a student to come to the front. Their job is to yell, “STOP”
when they think you have made that degree of angle. They can
solicit help from the other students. Move the other ray slowly
(remember that angles are measured going counterclockwise)
The student yells stop when they think you have reached the
correct degree. Tape the ray down and measure the angle.
Choose your “winner” criteria before starting. Example: They
have to be within 5 degrees to win. If they win give them a
small treat.
Extensions:
 Struggling learners can be paired with more advanced learners
 Angle Tangle: Assign students to draw 57 straight lines with
several intersections. Then connect the endpoints of the lines. Mark
the angles created within in the design and color code them by right,
acute, and obtuse angles. Color the rest of the design.
 String Art: Do a line design but give students string, oaktag, and
safe plastic needles. Have them make the design using the string.
 Use AngLegs sets which include connecting pieces to form angles
and a protractor that attaches to the pieces for independent practice in
measuring angles.
 Integrating Technology: Take a digital camera and take your
class on an “Angle Hunt”. Have them identify angles in architecture,
machines, nature, etc. Take photographs of the students and the
angles. Use them to make a Power Point presentation.
Family Connections
 Have students enlist the help of their families to go on an “Angle
Hunt” at their homes. Have them find and describe at least one
example of each type of angle.
Assessment Plan: Use the Angle Assessment blackline as a final assessment.
Bibliography:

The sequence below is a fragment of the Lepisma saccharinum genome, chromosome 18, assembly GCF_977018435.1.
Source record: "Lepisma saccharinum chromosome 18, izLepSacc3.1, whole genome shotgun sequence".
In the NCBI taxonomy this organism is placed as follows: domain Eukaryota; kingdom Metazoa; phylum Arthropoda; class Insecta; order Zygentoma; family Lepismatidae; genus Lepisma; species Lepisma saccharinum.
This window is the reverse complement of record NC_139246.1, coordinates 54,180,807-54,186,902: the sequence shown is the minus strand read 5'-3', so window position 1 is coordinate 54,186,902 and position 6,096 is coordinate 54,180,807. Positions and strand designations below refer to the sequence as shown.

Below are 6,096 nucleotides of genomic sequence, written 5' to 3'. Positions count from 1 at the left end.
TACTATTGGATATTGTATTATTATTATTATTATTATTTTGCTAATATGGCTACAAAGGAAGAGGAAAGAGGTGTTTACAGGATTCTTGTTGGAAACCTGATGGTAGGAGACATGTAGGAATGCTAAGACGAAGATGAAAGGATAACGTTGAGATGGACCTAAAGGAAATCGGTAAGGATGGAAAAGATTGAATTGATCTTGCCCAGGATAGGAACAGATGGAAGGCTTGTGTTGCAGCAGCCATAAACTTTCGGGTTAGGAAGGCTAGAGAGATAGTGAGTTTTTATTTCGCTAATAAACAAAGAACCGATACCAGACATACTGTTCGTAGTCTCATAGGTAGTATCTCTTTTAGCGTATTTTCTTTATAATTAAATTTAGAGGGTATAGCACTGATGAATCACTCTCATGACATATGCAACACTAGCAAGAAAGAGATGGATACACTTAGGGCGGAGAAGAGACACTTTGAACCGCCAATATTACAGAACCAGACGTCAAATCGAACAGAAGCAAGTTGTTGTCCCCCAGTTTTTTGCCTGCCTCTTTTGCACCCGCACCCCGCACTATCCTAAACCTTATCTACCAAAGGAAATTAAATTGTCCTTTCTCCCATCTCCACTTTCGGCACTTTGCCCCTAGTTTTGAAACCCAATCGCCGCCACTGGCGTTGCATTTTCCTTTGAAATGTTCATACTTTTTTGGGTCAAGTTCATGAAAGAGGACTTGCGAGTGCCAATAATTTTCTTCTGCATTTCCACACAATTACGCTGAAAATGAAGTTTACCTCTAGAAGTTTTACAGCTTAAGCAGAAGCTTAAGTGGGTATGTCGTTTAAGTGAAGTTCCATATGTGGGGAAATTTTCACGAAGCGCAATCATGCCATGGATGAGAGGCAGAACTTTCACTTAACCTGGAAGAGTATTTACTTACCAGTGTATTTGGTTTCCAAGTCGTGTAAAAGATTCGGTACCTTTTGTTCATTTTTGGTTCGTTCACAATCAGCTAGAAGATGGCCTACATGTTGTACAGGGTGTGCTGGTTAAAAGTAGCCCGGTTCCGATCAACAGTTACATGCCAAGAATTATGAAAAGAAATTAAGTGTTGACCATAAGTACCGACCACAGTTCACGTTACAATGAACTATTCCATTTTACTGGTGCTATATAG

John Sutton, J., Krueger, A., (2002). EdThoughts: What We Know About Mathematics
Teaching and Learning, (92).
Brain research demonstrates that: the more senses used in
instruction, the better learners will be able to remember, retrieve,
and connect the information in their memories. Physical experiences
or meaningful contexts can provide learners with strong blocks for
building knowledge. Providing our students with many different
types of activities will help them learn the concepts or skills we are
presenting.
Marzano, R.J., Pickering, D., & Pollack, J.S. (2001). Classroom Instruction that Works:
research based strategies for increasing student achievement. ASCD, Alexandria, VA.
This text identifies instructional strategies most likely to lead
to improved student learning. It looks at the research and theories
behinds these strategies and gives suggestions for implementing in
the classroom. One of the strategies discussed is kinesthetic activity that uses physical movement to generate an image of the knowledge
in the learner’s mind. Physically making things such as geometric
shapes helps students connect terms and definitions to the actual
things. Drawing pictures or symbols is also a powerful way to generate
nonlinguistic representations in the mind.
Author: Utah LessonPlans
Created Date : Jul 11 2007 10:24 AM